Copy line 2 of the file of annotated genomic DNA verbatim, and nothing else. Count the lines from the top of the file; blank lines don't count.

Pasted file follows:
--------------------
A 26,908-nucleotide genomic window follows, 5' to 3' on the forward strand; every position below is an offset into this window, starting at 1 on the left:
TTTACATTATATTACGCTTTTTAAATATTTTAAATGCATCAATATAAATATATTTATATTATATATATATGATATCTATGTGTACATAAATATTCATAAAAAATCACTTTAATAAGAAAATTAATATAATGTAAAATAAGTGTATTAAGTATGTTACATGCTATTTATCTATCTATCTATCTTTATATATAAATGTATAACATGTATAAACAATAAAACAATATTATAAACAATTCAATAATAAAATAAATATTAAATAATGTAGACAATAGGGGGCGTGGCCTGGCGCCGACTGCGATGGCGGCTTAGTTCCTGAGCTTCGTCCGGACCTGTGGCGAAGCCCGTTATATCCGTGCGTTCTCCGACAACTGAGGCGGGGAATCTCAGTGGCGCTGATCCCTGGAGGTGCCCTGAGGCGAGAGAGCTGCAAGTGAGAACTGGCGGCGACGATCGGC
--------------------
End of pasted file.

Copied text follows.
TTTACATTATATTACGCTTTTTAAATATTTTAAATGCATCAATATAAATATATTTATATTATATATATATGATATCTATGTGTACATAAATATTCATAAAAAATCACTTTAATAAGAAAATTAATATAATGTAAAATAAGTGTATTAAGTATGTTACATGCTATTTATCTATCTATCTATCTTTATATATAAATGTATAACATGTATAAACAATAAAACAATATTATAAACAATTCAATAATAAAATAAATATTAAATAATGTAGACAATAGGGGGCGTGGCCTGGCGCCGACTGCGATGGCGGCTTAGTTCCTGAGCTTCGTCCGGACCTGTGGCGAAGCCCGTTATATCCGTGCGTTCTCCGACAACTGAGGCGGGGAATCTCAGTGGCGCTGATCCCTGGAGGTGCCCTGAGGCGAGAGAGCTGCAAGTGAGAACTGGCGGCGACGATCGGC